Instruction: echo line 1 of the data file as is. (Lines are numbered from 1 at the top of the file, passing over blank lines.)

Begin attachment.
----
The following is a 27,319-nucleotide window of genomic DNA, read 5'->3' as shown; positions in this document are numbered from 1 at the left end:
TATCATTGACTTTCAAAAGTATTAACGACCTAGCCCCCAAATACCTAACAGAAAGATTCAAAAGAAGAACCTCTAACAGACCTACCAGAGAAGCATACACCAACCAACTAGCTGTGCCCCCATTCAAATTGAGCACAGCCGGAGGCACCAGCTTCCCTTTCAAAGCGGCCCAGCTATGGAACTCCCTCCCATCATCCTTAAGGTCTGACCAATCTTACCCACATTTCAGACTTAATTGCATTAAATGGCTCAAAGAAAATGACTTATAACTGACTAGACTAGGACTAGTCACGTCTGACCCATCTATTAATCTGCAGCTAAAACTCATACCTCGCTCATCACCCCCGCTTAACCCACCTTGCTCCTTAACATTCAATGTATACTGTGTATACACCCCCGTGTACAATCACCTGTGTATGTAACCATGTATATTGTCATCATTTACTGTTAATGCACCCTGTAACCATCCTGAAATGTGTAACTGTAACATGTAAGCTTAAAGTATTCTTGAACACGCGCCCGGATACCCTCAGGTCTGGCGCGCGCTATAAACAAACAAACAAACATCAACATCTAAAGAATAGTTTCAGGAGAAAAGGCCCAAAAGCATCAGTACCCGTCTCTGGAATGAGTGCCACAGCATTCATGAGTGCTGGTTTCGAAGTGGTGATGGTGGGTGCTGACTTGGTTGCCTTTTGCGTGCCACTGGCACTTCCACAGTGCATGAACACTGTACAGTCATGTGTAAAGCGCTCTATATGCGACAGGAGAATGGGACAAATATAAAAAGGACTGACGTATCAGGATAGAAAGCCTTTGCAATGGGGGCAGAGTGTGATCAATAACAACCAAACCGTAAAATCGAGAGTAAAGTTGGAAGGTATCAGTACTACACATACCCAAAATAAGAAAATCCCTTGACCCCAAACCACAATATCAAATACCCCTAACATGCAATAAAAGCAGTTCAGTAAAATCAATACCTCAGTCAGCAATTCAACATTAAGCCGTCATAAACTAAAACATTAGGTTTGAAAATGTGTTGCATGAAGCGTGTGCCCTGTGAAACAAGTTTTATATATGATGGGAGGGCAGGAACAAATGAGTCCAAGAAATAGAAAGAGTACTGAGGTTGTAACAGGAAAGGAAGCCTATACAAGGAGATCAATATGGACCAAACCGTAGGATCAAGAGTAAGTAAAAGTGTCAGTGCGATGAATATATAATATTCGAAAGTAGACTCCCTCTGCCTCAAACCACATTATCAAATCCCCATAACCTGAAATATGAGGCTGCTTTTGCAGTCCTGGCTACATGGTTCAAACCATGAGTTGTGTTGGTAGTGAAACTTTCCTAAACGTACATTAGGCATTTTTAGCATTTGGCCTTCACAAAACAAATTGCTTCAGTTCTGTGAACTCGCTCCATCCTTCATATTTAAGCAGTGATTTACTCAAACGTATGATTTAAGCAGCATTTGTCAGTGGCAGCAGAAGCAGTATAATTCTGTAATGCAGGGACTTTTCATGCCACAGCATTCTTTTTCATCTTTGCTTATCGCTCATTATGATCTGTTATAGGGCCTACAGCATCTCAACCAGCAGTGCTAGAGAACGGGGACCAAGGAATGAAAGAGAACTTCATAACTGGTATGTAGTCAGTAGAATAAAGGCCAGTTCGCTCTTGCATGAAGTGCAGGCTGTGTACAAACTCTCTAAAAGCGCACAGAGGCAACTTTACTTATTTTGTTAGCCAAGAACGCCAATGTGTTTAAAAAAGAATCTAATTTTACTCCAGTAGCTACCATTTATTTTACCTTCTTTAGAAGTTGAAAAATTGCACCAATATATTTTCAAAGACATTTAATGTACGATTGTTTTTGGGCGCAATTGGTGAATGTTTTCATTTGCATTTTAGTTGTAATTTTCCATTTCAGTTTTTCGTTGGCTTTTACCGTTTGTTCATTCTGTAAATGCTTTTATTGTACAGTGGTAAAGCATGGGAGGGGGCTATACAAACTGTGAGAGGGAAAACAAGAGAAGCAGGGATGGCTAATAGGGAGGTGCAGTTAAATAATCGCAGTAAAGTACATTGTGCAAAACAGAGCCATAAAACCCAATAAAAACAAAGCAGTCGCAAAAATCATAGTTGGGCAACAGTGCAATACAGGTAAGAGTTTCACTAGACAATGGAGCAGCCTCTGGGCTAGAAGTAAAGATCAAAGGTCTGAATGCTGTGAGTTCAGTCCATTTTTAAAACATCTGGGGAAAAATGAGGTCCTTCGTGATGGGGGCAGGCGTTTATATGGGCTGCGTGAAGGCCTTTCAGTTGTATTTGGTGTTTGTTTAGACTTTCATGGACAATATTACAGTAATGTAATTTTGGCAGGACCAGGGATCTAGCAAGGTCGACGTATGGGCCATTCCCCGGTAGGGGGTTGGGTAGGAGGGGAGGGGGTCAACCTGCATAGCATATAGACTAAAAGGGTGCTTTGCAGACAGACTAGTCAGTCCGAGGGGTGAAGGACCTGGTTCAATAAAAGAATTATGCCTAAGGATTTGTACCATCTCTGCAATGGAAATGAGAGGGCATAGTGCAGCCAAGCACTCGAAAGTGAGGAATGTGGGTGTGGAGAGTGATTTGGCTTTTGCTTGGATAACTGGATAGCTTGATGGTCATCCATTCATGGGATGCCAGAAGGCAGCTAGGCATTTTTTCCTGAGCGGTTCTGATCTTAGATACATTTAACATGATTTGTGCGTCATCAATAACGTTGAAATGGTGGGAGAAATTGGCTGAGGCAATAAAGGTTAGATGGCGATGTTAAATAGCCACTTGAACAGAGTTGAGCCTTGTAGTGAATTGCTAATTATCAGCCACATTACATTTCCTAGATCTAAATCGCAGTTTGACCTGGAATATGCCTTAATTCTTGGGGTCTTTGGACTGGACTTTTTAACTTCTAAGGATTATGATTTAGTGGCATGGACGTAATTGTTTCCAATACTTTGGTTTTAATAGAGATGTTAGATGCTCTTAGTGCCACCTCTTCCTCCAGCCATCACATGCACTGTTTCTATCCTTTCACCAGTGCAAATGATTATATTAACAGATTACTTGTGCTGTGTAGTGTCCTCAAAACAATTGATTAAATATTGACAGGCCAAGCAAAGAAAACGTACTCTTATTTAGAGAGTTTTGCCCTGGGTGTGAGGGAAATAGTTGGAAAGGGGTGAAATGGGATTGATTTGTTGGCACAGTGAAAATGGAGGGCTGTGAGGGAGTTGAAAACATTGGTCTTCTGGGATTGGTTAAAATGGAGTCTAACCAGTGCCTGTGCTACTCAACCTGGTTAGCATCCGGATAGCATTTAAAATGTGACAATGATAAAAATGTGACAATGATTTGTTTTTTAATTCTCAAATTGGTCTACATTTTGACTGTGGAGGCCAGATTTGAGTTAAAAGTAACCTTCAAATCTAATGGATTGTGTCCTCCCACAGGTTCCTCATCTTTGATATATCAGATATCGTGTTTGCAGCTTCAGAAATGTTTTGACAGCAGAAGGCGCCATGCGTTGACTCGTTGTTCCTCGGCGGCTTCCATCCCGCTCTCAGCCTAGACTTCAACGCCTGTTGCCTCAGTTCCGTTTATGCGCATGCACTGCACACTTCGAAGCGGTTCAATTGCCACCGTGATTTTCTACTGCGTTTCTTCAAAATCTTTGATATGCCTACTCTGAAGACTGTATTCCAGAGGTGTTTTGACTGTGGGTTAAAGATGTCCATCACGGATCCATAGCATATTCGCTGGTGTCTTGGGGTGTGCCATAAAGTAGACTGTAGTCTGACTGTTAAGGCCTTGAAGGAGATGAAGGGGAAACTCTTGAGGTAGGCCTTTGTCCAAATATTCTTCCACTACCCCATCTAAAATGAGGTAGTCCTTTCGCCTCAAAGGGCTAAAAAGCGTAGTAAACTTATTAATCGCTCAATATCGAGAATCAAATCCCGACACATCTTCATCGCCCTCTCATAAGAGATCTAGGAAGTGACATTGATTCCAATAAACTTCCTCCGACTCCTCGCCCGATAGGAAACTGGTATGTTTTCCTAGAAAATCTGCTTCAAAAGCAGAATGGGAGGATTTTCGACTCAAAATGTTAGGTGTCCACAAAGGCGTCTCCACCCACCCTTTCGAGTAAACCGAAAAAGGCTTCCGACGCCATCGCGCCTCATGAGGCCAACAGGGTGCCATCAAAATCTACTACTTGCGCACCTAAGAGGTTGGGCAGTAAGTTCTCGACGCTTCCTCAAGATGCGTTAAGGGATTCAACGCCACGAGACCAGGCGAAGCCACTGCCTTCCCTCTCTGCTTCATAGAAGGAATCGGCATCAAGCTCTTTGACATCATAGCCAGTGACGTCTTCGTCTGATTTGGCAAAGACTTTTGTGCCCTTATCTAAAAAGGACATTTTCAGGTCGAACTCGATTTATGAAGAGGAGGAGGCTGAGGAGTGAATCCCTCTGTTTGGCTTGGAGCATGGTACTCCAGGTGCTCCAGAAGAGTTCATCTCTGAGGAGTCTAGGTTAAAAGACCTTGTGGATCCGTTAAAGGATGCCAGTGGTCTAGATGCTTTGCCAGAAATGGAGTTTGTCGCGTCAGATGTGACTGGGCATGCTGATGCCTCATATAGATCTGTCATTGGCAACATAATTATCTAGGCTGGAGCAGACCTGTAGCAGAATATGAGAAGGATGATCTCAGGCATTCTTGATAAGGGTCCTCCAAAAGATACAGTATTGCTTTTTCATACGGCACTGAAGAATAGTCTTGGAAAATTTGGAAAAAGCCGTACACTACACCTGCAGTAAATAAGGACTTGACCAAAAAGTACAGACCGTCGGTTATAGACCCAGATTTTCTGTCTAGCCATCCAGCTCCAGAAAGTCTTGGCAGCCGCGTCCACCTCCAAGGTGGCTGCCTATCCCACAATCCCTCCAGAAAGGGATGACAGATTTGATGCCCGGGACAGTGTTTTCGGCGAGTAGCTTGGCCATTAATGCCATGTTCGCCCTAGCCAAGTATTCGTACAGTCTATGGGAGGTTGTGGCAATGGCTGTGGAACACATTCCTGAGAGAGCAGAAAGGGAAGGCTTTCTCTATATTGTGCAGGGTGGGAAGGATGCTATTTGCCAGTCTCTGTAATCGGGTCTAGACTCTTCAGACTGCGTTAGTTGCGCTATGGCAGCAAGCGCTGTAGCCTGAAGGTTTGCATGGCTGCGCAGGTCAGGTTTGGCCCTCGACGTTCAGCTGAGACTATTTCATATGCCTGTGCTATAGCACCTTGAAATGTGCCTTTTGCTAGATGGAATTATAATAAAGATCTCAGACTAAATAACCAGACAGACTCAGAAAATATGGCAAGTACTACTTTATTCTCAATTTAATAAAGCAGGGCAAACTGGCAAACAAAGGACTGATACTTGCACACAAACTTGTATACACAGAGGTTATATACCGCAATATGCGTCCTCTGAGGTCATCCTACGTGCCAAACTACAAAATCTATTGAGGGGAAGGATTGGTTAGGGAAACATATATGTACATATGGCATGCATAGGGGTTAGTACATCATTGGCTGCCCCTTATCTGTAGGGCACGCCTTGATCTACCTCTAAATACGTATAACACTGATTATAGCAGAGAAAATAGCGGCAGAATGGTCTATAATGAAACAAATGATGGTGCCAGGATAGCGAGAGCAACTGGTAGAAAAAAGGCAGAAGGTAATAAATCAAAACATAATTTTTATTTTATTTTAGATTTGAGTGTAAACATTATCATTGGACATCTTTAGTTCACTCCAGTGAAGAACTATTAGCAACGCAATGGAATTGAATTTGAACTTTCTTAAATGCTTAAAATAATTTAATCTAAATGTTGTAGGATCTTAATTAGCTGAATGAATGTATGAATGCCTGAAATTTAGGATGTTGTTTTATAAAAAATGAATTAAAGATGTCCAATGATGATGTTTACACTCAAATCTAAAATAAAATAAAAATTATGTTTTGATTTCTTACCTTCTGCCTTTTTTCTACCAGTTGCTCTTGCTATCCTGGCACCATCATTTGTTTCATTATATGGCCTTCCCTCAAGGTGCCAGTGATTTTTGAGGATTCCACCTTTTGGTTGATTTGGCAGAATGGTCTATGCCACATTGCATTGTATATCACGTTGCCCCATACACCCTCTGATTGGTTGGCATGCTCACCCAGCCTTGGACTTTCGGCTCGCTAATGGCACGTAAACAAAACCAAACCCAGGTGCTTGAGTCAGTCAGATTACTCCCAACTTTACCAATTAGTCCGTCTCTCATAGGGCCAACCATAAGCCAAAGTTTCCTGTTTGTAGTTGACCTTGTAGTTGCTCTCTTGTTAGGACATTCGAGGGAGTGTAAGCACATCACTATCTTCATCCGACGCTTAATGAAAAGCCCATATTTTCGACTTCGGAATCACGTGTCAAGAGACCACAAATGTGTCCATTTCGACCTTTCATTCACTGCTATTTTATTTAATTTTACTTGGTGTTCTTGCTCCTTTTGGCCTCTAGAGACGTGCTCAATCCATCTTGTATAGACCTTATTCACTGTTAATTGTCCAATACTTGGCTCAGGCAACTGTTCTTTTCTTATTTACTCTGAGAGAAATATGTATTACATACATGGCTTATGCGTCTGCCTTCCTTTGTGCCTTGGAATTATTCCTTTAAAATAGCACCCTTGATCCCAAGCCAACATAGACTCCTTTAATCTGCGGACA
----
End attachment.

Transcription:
The following is a 27,319-nucleotide window of genomic DNA, read 5'->3' as shown; positions in this document are numbered from 1 at the left end: